Posts Tagged Six Sigma Performance Architect update 45/2011

It is time to reinvent management. You can help.

An interesting question I came across this week got me thinking. The question, rather rhetorical was along the lines of: “Why follow some model developed by a consultant when hundreds of smart people from hundreds of companies have spend tens of years developing and refining models line Baldrige and EFQM?”

The long answer to such a question, from my perspective is the following:

  • For the same reason the several of the dozen companies involved in the Nolan Norton Institute study experimented in 1990 with Balanced Scorecard prototypes expanded from Art Schneiderman’s original “Corporate Scorecard” piloted at Analog Devices. It is a classic tale of practitioner insight, mixed with academic rigour and consulting acumen and embraced by organizations willing to innovate while contributing to the enrichment of management as a discipline. (Details in the preface of Kaplan and Norton’s 1996 book.)
  • For the same reason Motorola’s CEO Bob Galvin embraced in 1985 the quality improvement ideas expressed in a research report by two of its employees: Mikel Harry, PhD. (academic rigour) and Bill Smith (practitioner insight, with 35 years of experience in engineering and quality assurance). Their proposed MAIC problem-solving approach became a stepping stone in the evolution of  Six Sigma. The D was added by IBM and other early adopters after Motorola winning the Baldrige Award in 1988.
  • For the same reason why after being presented in an efficiency report to the Executive Committee, Donaldson Brown’s return on investment formula was adopted by Du Pont in 1912. Brown was a 27 years old engineering graduate at the time. The subsequent work done by Brown at Du Pont and General Motors is legendary, with many cost accounting techniques and principles such as Return on Investment, Return on Equity, Forecasting and Flexible being established and used in a corporate context. They were gradually adopted by corporate America and grew to became part of the financial fabric of today’s corporate environment.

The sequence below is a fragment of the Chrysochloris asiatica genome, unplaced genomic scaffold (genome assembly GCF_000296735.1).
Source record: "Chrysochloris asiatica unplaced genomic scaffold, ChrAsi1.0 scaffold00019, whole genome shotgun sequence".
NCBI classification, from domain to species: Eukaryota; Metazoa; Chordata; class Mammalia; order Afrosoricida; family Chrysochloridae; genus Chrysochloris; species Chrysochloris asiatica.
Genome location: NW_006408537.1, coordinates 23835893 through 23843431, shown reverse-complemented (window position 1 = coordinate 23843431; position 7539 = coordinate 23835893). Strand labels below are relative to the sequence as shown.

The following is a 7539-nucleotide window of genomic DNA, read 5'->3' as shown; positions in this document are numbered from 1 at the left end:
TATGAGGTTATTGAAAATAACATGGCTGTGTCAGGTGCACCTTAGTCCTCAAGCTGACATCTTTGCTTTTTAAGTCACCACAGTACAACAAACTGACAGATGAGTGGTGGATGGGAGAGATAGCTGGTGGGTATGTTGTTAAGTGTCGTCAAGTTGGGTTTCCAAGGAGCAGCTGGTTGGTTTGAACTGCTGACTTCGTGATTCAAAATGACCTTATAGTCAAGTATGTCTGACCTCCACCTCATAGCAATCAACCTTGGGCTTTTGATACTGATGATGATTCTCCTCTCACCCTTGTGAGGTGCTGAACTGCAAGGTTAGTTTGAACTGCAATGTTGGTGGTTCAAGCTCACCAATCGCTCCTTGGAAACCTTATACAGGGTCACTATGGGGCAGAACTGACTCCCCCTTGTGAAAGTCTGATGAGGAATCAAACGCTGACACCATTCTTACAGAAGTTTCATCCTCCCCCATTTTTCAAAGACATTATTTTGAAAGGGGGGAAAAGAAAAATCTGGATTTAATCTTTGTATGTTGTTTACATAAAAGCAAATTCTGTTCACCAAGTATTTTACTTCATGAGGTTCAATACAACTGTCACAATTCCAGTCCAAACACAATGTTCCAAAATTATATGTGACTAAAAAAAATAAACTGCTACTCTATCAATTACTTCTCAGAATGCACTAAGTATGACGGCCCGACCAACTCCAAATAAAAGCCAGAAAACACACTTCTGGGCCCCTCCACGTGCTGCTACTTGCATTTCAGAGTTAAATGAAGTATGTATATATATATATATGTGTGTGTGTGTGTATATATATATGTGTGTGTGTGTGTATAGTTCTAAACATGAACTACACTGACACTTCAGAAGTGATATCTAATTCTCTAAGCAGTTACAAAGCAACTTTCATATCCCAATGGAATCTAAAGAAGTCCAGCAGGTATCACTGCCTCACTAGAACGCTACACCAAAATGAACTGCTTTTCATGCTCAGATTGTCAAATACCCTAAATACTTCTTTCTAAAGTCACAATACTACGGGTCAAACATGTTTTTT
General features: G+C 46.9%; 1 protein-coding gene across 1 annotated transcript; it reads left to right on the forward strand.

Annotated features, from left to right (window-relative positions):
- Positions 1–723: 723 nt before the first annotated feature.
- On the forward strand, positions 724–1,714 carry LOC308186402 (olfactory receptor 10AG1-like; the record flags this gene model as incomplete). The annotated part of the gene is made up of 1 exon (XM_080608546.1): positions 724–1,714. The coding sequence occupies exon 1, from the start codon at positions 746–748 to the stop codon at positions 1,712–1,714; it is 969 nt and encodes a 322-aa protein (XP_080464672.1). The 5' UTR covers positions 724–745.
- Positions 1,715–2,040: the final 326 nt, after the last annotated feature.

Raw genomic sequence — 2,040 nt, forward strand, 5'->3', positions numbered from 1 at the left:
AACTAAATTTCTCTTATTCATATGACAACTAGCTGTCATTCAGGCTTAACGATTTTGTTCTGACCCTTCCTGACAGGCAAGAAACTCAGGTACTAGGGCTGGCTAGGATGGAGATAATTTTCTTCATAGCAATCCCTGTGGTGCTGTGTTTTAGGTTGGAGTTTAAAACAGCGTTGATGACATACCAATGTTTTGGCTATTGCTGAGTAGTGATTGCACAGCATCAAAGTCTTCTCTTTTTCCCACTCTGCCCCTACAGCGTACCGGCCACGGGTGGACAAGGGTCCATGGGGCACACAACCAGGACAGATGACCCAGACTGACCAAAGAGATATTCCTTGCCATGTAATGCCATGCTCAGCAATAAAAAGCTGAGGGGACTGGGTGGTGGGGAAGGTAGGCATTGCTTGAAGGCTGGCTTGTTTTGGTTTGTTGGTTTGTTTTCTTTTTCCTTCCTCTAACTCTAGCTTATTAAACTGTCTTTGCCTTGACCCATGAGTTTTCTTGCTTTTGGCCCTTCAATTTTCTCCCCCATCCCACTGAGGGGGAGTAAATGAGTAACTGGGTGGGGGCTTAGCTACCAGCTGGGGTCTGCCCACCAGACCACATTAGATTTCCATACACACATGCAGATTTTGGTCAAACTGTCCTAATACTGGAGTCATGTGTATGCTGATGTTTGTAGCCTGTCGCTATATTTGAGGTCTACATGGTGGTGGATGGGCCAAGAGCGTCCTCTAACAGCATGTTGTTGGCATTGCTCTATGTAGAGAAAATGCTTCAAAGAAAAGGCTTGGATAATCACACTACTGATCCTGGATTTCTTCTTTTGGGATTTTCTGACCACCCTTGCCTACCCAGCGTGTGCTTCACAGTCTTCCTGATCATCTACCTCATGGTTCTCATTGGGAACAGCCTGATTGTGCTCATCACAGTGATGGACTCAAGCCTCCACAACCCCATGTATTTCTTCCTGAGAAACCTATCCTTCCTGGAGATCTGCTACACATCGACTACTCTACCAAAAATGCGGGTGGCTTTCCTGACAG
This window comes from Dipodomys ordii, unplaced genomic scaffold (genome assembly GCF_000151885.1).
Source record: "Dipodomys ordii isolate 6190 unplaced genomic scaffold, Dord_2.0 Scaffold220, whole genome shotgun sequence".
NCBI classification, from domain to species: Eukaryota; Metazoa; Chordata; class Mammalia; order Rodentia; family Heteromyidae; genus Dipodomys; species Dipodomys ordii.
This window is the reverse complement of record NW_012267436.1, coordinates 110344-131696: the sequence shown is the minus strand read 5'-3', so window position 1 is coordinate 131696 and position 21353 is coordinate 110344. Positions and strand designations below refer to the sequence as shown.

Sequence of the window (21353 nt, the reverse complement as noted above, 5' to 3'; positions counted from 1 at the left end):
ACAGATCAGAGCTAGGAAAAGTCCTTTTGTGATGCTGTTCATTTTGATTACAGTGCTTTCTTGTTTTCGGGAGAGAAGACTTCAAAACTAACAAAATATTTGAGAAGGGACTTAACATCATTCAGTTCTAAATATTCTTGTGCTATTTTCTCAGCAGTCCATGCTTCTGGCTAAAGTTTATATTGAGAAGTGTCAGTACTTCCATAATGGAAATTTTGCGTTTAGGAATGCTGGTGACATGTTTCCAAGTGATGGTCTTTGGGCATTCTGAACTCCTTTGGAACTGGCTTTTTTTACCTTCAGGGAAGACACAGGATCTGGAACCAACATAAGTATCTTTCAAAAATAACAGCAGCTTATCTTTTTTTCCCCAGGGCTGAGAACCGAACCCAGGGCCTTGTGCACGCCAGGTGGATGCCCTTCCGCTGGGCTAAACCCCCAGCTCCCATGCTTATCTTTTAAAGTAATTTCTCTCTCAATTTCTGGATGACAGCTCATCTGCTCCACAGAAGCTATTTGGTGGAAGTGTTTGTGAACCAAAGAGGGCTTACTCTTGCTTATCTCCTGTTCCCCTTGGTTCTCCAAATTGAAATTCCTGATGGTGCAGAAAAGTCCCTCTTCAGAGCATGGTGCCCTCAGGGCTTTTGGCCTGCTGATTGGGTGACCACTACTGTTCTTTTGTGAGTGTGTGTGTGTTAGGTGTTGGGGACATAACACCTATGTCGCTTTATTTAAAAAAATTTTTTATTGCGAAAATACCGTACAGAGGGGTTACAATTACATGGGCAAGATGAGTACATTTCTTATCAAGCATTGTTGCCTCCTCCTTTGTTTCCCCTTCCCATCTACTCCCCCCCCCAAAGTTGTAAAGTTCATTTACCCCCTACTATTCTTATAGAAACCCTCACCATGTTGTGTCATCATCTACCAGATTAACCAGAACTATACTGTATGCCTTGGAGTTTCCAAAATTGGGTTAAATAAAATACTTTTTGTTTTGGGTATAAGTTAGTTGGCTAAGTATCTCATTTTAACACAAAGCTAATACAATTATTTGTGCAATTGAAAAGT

The short answer to the question is innovation and progress. Management is constructivist in nature. It is based on innovative ideas being proposed, tested and followed as they prove their value.

My 15 years of work as a management practitioner and consultant and 6 years of academic research offered me the opportunity to analyze plenty of models, frameworks, methodologies and abstract concepts. Some of them are puerile, some of them make sense to me, some of them don’t make sense to me, but make sense to others, many of them are trademarked in an effort to protect and monetize and lots of good work is inaccessible to many due to it being published in academic journals. My advice to anyone, be it consultant, researcher or practitioner is to never stop learning and exploring with an open mind. Great management concepts do not emerge overnight. Over time, some ideas lead to others, some impractical tools had some good points that inspired new hybrids, many organizations had the courage to support innovative staff members and consultant promoted prototypes and great things happened.